Wednesday, June 29, 2022
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Carers on the brink – despite new laws

carers_mainFINANCIAL pressures are pushing England’s 5.4 million unpaid carers to the brink – despite new laws designed to help them.

Carers UK’s State of Caring 2016 report shows that, one year on from the implementation of the Care Act 2014 carers are still struggling to get the support they need.

Almost half of those caring 35 hours or more have left work to care for someone – and are struggling to make ends meet.

And more than half of carers believe their quality of life will get worse over they year.

Under the new legislation, all carers are entitled to a timely assessment of their needs. But 1 in 3 carers who reported having an assessment in the past year had to wait six months or longer for the appointment.

And one-third of carers looking after someone at the end of their life had to wait six months or more for an assessment.

Almost one in four had to request an assessment for themselves over the last year instead of having one offered to them, as the law requires.

Not only are carers facing barriers to getting an assessment, but the assessments they say they have received are not fit-for-purpose.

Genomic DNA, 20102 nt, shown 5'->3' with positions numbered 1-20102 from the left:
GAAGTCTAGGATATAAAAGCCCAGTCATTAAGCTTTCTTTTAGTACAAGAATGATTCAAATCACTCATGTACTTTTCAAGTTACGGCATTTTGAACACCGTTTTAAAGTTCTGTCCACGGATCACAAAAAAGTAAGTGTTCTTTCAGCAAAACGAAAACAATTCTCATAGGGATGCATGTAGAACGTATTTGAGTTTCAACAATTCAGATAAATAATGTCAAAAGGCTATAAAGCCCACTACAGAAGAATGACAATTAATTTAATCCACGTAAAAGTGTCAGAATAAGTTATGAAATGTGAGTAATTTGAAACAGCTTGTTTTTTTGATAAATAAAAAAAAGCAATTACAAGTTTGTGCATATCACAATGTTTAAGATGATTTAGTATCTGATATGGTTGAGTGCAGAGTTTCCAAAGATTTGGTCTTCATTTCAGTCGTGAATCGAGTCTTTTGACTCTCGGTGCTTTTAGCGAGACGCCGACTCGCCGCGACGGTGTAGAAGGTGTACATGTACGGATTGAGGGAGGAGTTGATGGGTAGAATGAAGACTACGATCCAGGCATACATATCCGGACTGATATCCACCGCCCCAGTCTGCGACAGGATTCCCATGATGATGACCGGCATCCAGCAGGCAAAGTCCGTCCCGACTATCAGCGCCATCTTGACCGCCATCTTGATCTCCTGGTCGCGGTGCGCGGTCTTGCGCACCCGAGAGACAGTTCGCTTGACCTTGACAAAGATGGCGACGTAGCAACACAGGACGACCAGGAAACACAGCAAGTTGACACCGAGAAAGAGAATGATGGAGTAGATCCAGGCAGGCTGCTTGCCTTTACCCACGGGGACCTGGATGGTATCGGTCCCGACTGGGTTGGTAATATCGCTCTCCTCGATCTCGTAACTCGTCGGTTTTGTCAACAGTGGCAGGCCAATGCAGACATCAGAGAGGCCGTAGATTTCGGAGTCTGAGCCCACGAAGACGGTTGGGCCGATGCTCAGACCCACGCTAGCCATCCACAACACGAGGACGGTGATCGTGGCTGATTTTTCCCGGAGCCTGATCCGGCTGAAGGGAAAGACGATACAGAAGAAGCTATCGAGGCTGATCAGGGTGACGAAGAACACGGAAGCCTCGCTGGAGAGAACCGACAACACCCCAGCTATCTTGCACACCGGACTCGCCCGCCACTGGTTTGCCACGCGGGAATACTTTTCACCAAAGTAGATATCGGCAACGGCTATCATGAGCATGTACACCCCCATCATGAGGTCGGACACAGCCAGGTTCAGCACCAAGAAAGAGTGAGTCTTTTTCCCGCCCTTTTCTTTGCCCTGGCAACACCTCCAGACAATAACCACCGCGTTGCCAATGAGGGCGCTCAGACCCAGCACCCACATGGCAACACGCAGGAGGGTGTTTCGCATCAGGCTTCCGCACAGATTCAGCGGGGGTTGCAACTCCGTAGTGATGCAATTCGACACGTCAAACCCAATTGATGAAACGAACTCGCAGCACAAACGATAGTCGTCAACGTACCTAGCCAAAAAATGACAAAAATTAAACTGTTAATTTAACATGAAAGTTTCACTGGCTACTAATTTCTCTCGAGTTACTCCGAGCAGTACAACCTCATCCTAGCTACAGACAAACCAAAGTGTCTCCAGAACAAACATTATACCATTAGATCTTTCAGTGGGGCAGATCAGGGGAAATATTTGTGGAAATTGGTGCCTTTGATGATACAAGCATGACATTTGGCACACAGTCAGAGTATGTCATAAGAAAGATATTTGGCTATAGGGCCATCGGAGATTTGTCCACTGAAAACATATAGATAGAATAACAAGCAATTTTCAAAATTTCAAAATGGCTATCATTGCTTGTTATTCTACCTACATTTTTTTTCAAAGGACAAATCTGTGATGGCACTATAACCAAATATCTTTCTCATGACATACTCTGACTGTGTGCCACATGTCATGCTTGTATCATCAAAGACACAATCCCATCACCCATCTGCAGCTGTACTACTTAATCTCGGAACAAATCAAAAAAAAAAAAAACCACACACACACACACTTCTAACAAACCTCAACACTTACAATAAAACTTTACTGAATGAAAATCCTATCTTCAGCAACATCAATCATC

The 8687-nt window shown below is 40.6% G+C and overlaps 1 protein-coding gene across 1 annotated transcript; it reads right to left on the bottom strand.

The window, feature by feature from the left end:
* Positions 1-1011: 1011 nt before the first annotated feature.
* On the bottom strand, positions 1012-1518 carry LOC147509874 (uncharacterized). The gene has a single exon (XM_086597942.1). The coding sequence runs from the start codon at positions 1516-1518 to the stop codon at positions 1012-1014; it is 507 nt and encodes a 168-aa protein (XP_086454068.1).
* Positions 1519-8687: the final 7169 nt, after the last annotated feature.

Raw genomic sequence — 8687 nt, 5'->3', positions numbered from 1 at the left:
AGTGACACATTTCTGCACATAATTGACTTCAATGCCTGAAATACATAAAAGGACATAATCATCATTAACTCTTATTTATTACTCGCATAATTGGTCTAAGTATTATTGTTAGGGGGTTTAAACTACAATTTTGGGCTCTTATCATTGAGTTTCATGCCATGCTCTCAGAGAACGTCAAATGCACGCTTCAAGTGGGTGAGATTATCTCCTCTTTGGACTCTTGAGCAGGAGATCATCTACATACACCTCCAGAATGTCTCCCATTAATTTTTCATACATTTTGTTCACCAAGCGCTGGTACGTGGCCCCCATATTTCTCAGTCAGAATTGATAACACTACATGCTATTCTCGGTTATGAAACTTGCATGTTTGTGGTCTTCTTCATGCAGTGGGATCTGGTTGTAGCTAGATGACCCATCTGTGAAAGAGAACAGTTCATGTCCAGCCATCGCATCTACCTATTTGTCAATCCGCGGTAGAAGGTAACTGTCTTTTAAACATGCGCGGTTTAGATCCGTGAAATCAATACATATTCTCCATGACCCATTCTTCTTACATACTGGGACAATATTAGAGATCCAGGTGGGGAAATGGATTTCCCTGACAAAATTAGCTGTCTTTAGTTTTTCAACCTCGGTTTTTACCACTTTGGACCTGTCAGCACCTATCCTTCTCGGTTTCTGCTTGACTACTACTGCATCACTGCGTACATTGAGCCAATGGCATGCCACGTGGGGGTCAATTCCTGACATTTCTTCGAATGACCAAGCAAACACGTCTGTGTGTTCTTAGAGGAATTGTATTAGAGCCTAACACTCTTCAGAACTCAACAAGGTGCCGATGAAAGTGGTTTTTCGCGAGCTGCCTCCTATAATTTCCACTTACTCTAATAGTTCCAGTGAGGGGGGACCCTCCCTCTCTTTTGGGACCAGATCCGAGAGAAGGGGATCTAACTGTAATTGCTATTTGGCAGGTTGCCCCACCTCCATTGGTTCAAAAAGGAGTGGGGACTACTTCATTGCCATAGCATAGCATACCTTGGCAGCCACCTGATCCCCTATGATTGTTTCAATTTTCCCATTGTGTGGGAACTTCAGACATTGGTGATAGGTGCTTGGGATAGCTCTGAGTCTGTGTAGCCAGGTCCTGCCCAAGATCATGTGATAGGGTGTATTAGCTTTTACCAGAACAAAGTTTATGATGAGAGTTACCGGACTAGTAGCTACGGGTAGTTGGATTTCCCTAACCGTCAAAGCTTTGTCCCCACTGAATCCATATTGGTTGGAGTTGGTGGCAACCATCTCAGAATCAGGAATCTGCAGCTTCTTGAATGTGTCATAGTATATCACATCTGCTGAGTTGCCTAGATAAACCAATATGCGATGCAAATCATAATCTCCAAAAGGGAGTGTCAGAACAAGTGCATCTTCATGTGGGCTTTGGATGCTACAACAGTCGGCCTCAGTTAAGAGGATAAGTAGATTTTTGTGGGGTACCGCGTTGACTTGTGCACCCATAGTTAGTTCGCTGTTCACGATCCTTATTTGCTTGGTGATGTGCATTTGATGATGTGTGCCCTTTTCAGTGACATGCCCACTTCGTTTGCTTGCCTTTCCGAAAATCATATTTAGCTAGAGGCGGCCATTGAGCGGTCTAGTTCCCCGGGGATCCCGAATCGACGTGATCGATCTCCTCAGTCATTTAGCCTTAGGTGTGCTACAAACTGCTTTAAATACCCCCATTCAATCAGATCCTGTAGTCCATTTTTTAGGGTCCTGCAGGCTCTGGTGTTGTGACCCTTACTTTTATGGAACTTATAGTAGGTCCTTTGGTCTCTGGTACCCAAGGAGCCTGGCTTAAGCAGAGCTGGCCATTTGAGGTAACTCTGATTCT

Of carers who received an assessment in the past year:

2 in 3 felt their need to have regular breaks from caring was either not considered or not thoroughly considered.

Only 1 in 3 felt that support to look after their own health was thoroughly considered.

3 in 4 working age carers did not feel that the support needed to juggle care with work was sufficiently considered.

1 in 5 said they received little or no helpful information or advice, and felt they didn’t know where to go for support with caring.

The research shows that those providing 50 hours or more care a week are twice as likely to be in poor health as non-carers. But 1 in 5 of these are receiving no support whatsoever with their caring role.

Heléna Herklots, chief executive of Carers UK, said: “The Care Act is a powerful piece of legislation. But one year on from the Care Act coming into force and carers’ lives have not improved – in fact, compared with last year, more carers believe their quality of life will get worse in the next year.

“If the Care Act is to deliver on its promise to improve support for carers, the Government must set-out a clear expectation of when carer’s assessments should be carried out, alongside investment in the care and support services that are desperately needed to backup families.

“Caring is not an issue that we can afford to ignore.”

Carers Helpline 0808 808 7777


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